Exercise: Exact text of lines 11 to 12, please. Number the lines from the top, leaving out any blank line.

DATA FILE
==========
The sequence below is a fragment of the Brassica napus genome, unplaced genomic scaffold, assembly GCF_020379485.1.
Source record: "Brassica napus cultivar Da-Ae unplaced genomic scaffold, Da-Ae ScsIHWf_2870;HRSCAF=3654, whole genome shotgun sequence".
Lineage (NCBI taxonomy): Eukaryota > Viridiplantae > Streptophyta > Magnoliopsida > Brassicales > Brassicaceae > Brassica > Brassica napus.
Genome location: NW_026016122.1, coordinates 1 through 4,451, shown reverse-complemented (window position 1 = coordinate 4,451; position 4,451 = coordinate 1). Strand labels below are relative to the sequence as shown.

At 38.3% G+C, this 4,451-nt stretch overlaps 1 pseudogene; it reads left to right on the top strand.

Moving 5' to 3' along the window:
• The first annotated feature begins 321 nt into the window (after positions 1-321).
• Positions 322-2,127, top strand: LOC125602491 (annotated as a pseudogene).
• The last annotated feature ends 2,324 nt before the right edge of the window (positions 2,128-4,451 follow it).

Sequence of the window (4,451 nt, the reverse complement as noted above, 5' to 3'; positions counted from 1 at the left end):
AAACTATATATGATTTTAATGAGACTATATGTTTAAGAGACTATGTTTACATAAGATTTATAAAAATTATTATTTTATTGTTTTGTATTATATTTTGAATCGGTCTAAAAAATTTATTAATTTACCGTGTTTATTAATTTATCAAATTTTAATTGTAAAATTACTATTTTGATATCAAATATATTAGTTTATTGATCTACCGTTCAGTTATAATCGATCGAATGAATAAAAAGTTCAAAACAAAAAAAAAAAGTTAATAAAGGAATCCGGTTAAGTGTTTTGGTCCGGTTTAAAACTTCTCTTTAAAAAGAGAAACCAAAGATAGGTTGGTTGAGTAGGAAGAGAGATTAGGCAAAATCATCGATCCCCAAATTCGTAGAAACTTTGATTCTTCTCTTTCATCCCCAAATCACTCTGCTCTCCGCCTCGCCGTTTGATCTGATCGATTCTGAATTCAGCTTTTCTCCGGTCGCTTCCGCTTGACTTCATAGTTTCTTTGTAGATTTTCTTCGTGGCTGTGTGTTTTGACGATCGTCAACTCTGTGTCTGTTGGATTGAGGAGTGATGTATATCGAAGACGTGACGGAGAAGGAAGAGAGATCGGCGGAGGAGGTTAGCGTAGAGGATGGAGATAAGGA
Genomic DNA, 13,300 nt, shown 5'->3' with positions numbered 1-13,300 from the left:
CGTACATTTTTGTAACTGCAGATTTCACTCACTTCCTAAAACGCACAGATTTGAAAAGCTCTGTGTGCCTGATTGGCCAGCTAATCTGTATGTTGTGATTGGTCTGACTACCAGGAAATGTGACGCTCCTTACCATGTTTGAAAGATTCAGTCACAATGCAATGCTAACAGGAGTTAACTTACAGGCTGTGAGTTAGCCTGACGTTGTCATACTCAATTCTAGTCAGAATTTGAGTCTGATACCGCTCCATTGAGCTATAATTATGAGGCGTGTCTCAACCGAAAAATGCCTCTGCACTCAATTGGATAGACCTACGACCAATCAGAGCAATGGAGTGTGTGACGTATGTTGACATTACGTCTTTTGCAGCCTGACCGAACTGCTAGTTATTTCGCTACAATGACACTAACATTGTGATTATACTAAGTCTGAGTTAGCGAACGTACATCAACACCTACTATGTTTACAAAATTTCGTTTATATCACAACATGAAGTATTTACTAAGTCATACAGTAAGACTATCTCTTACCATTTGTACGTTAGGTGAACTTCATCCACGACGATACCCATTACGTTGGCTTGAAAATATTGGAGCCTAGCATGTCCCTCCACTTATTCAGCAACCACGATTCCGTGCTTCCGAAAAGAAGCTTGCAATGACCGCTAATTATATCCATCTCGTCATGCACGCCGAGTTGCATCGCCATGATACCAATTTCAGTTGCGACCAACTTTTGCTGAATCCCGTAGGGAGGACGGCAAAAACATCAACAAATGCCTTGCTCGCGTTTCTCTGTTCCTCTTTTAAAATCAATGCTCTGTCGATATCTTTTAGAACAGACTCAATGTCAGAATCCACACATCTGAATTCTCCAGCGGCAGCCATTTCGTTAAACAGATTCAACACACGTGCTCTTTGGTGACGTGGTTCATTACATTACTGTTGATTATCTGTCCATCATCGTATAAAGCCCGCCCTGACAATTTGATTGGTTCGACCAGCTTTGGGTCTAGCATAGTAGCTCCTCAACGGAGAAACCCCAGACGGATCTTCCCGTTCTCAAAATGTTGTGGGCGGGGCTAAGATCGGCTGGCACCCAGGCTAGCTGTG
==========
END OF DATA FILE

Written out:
AAACTATATATGATTTTAATGAGACTATATGTTTAAGAGACTATGTTTACATAAGATTTATAAAAATTATTATTTTATTGTTTTGTATTATATTTTGAATCGGTCTAAAAAATTTATTAATTTACCGTGTTTATTAATTTATCAAATTTTAATTGTAAAATTACTATTTTGATATCAAATATATTAGTTTATTGATCTACCGTTCAGTTATAATCGATCGAATGAATAAAAAGTTCAAAACAAAAAAAAAAAGTTAATAAAGGAATCCGGTTAAGTGTTTTGGTCCGGTTTAAAACTTCTCTTTAAAAAGAGAAACCAAAGATAGGTTGGTTGAGTAGGAAGAGAGATTAGGCAAAATCATCGATCCCCAAATTCGTAGAAACTTTGATTCTTCTCTTTCATCCCCAAATCACTCTGCTCTCCGCCTCGCCGTTTGATCTGATCGATTCTGAATTCAGCTTTTCTCCGGTCGCTTCCGCTTGACTTCATAGTTTCTTTGTAGATTTTCTTCGTGGCTGTGTGTTTTGACGATCGTCAACTCTGTGTCTGTTGGATTGAGGAGTGATGTATATCGAAGACGTGACGGAGAAGGAAGAGAGATCGGCGGAGGAGGTTAGCGTAGAGGATGGAGATAAGGA
Genomic DNA, 13,300 nt, shown 5'->3' with positions numbered 1-13,300 from the left: